RNAi silences genes by targeting mRNAs for degradation. However, a second mode by which RNAi effects gene silencing has emerged: by triggering chromatin modifications. Gu et al have analysed the pattern of a specific chromatin modification in response to exogenous double stranded RNA (dsRNA) in C. elegans and show that RNAi triggered chromatin modification is target gene specific and transgenerationally heritable.
The ability of exogenous dsRNAs to silence homologous target genes (RNA interference, RNAi) was discovered in the nematode worm, C. elegans, approximately fifteen years ago. Feeding worms bacteria expressing dsRNA, or bathing worms in dsRNA, has the ability to specifically block gene function and most surprisingly this effect in C. elegans is inherited for some generations. RNAi has become an incredibly useful technique in biology as it works to a greater or lesser extent throughout eukarya, and offers a simple and fast method for compromising gene action specifically. Uncovering the mechanisms by which RNAi works has also opened up huge new vistas on cellular function: namely the proliferation of newly identified classes of endogenous RNA molecules and the discovery of their crucial roles in cellular regulation.
In C. elegans the mechanism of RNAi can be divided into two phases: Firstly, dsRNA is cut into 20-30nt molecules (primary short interfering (si) RNAs) by the enzyme Dicer. These siRNAs complexed with Argonaute proteins recognise and target mRNAs for degradation. The second phase (only present in some organisms) is the de novo synthesis of secondary siRNAs by the primary siRNA/Argonaute mediated recruitment of RNA directed RNA polymerases that use the target mRNA as a template. Apart from cytoplasmic siRNA mediated mRNA degradation, RNAi also functions in the nucleus by siRNA/Argonaute complex interactions with nascent mRNAs and RNA polymerase, and by causing chromatin silencing by histone modifications.
Gu et al have used ChIP-seq (Chromatin immunoprecipitation followed by high throughput sequencing) to make genome wide assessments of the effects of RNAi on the extent of a specific histone modification associated with transcriptionally silenced chromatin (histone 3 lysine 9 trimethylation, H3K9me3). RNAi against the gene lin-15B caused an enrichment of H3K9me3 at the lin-15B locus that spread as far as 9kb from the trigger region (the sequence directly targeted by dsRNA) meaning that two neighbouring genes also showed higher H3K9me3 modifications. No other genomic locations showed H3K9me3 enrichment, meaning that RNAi effects on this chromatin modification are specific to the target gene and neighbouring loci. The same pattern was seen when this experiment was repeated with RNAi against three other genes.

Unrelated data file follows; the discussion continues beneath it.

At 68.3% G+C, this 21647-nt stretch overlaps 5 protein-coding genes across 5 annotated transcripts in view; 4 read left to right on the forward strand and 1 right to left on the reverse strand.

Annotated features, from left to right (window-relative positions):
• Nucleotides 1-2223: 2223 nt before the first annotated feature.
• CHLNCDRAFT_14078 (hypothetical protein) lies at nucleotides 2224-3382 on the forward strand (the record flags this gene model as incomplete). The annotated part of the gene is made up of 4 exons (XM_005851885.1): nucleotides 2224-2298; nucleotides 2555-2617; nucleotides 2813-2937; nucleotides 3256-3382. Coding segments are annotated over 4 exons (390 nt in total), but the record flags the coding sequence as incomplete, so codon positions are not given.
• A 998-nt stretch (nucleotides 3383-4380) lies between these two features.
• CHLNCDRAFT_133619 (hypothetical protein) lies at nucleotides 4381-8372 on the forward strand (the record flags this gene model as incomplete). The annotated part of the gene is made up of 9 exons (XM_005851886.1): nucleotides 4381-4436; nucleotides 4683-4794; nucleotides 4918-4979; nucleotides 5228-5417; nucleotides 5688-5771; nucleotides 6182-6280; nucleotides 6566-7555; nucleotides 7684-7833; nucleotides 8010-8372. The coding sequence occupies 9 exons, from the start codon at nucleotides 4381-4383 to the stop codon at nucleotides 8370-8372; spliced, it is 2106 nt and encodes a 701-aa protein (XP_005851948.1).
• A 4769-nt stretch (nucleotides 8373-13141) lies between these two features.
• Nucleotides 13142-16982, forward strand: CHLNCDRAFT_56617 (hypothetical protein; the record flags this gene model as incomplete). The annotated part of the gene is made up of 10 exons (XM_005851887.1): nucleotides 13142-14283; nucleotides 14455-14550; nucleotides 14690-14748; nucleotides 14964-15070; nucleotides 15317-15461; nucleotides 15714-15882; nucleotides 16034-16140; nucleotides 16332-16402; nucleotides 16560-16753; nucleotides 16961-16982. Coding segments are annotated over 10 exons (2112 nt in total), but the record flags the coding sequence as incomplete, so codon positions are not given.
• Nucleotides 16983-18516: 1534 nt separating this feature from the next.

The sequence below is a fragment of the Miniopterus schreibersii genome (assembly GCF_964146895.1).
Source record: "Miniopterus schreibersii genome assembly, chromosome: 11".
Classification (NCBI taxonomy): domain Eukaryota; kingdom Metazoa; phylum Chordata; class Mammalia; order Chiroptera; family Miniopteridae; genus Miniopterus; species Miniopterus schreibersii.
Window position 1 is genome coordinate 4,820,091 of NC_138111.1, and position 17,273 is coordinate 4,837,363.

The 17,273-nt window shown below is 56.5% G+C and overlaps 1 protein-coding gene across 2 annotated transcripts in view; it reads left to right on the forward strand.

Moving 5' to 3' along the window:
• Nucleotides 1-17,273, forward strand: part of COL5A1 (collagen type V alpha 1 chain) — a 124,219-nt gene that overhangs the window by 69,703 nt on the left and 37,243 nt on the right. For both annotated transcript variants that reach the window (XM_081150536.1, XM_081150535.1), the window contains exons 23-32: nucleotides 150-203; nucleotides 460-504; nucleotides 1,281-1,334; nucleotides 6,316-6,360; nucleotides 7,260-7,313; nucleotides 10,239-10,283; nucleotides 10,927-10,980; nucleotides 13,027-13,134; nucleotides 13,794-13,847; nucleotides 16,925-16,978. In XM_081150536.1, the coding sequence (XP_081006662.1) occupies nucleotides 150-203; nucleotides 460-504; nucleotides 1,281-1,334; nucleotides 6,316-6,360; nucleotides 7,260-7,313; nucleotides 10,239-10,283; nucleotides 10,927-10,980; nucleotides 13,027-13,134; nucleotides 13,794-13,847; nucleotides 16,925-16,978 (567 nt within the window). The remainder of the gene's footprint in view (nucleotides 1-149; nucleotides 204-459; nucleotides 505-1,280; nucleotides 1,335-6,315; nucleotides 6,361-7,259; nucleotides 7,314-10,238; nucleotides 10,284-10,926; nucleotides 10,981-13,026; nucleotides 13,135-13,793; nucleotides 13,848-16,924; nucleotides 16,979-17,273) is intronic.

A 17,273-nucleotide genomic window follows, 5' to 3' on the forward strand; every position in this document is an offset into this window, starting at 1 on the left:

RNAi using dsRNA directed at target sequences that are not transcribed into mRNA was unable to affect H3K9me3 levels, showing that interactions with target mRNAs are essential for RNAi triggered chromatin modification. Likewise, RNAi on worm strains defective for various argonaute proteins that are necessary for secondary siRNA biogenesis, failed to trigger H3K9me3 chromatin modifications.
RNAi mediated gene silencing can last for multiple generations in C. elegans, however it is unclear whether these heritable silencing effects are mediated by inherited siRNAs, by a chromatin based mechanism or by a combination of the two. Gu et al profiled H3K9me3 and small RNAs through three generations after dsRNA exposure. In the first generation of offspring, H3K9me3 enrichment occurred at a similar level as in the parental worms, although the level of siRNAs had fallen off drastically. The chromatin response was still present in the second generation but had fallen away to background levels by the third generation. These results suggest that H3K9me3 chromatin modifications induced by RNAi are transgenerationally inherited without a requirement for inherited siRNAs or trigger RNA, but are not conclusive.
These results are consistent with an emerging model in which secondary siRNA/ argonaute complexes, transported to the nucleus, direct chromatin silencing by interacting with nascent RNAs or with cognate DNA sequences. Histone modification is then propagated some distance from the trigger sequences. The finding with regard to heritability, are inconclusive and seem to be potentially at odds with a previously discussed paper regarding heritable antiviral response in C. elegans. No doubt we’ll be revisiting this subject matter soon.
Gu, S., Pak, J., Guang, S., Maniar, J., Kennedy, S., & Fire, A. (2012). Amplification of siRNA in Caenorhabditis elegans generates a transgenerational sequence-targeted histone H3 lysine 9 methylation footprint Nature Genetics DOI: 10.1038/ng.1039